Home Construction Grows



 Original Post Date: October 19, 2010

By: Justin Lahart and Jeffrey Sparshott

U.S. home construction rose last month, suggesting that the lull in the housing market that followed the expiration of home-buyer tax breaks in the spring has ended.

September construction starts on single-family homes rose 4.4% from August, an annual rate of 468,000, the Commerce Department said Tuesday. Overall housing starts, which include groundbreakings on apartment and other multifamily buildings, increased 0.3% to a seasonally adjusted annual rate of 610,000.

Even though the level of monthly housing starts is up from an average of 530,000 in the first quarter of 2009, by the standards of the past 50 years it is still low, noted New York Federal Reserve Bank President William Dudley in remarks to reporters Tuesday.

“One reason why so little housing is being built is that many existing homes stand vacant,” he said. “We estimate that there are roughly three million vacant housing units more than usual. And more vacancies are added daily as the foreclosure process moves homes from families to mortgage lenders.”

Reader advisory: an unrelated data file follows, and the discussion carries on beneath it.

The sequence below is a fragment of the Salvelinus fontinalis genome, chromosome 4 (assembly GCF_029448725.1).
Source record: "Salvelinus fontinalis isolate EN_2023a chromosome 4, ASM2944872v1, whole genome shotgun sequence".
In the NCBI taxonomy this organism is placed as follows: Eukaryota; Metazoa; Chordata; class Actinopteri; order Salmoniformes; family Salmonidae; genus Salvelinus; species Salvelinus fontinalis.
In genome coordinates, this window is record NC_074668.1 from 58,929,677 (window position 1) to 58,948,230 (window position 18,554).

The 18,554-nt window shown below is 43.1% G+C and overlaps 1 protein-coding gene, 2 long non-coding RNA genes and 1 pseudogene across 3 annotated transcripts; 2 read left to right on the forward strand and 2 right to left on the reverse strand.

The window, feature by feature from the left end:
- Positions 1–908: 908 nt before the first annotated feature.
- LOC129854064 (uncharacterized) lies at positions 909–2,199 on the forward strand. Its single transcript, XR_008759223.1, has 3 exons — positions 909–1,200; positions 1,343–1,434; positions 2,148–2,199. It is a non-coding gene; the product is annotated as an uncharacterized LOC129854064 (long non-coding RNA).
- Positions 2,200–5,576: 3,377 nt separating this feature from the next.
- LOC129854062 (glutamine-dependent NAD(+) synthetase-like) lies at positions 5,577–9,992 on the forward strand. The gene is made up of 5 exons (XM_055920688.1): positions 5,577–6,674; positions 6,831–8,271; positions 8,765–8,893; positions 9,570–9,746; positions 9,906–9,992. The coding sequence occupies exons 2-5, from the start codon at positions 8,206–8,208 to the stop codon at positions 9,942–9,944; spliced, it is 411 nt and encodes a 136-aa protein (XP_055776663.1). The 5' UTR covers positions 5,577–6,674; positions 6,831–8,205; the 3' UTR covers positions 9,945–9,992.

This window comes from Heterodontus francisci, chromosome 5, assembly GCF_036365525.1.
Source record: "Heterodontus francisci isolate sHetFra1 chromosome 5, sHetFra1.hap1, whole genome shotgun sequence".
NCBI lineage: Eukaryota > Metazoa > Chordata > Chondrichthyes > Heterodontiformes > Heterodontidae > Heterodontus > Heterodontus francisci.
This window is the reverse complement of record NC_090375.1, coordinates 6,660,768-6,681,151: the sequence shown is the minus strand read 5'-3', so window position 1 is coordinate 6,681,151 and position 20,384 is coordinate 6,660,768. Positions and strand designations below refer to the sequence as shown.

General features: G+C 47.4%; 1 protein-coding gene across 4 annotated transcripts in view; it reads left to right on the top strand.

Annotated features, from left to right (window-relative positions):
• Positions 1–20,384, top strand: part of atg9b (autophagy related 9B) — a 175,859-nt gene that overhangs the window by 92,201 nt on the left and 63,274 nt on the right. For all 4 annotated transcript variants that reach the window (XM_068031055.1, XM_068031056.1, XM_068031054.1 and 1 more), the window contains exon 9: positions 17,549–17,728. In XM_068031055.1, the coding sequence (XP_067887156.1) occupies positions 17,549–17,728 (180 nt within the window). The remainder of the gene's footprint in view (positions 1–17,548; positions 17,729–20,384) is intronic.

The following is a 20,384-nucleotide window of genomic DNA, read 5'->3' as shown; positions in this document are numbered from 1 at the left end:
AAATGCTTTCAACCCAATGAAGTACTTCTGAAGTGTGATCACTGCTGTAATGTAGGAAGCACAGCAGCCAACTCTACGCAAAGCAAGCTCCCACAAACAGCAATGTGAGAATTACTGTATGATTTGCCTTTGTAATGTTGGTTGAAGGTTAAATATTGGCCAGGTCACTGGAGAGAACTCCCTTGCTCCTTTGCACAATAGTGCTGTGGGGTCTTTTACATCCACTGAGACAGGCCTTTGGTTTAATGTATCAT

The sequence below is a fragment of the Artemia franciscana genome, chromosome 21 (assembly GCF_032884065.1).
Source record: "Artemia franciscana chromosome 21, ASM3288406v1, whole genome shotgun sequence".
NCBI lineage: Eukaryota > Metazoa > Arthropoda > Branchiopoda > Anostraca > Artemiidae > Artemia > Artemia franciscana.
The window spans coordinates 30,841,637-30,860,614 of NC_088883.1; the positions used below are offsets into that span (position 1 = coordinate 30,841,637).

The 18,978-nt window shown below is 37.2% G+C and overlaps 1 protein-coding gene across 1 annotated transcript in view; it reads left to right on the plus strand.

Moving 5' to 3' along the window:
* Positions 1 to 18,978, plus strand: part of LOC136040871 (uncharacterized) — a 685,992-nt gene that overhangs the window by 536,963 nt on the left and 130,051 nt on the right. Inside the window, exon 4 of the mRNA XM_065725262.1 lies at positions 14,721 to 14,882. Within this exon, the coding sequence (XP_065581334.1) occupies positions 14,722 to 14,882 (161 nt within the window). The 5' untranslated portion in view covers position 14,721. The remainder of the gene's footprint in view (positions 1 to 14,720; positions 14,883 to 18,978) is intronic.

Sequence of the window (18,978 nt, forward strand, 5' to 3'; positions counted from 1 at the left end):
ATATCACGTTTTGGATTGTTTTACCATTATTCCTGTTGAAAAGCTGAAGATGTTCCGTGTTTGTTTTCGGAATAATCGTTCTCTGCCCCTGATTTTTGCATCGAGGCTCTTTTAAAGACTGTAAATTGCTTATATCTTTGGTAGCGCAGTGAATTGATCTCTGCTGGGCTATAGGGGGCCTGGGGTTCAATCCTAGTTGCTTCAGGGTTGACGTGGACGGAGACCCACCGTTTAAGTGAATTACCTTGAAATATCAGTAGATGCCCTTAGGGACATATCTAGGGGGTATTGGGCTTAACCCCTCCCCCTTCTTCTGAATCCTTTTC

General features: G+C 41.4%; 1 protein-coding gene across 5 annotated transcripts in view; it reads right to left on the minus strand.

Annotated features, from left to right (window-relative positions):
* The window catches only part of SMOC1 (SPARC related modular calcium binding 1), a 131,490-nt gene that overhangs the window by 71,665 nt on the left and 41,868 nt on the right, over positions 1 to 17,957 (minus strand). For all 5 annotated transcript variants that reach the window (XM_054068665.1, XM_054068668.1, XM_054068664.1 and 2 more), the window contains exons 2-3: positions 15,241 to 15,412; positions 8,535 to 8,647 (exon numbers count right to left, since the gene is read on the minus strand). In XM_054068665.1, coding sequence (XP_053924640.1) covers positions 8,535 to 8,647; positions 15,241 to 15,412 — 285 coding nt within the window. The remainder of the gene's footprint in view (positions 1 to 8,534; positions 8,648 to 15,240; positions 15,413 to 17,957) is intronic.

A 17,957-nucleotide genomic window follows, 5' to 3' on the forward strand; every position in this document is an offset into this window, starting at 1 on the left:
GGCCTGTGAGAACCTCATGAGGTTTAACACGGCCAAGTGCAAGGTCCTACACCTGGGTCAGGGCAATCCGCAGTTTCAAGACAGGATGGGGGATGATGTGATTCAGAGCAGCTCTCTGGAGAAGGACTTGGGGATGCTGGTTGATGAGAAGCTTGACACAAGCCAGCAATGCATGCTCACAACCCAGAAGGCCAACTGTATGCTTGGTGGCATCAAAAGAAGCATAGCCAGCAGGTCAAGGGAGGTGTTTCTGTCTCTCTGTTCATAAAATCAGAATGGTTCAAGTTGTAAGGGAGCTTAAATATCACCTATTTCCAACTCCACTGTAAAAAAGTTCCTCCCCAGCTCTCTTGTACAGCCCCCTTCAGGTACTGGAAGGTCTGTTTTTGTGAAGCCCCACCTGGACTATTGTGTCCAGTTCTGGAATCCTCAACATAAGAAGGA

Bank of America Corp., after imposing a moratorium on foreclosures earlier this month on documentation concerns, reopened more than 100,000 foreclosure actions Monday.

The combination of weak demand and the large supply of vacant homes for sale will leave housing starts subdued for several years, said Paul Dales, economist at Capital Economics. “We doubt that housing starts will reach one million before 2015,” he said.

Regionally, housing starts in September increased 4.8% in the South and 2.9% in the Northeast. They fell 8.2% in the Midwest, and 3.6% in the West.

Building permits for single-homes, seen as an indicator of future construction, edged up to 405,000 in September from 403,000 in August. But weighed down by a drop in permits for multifamily homes, overall permits fell by 5.6% to 571,000.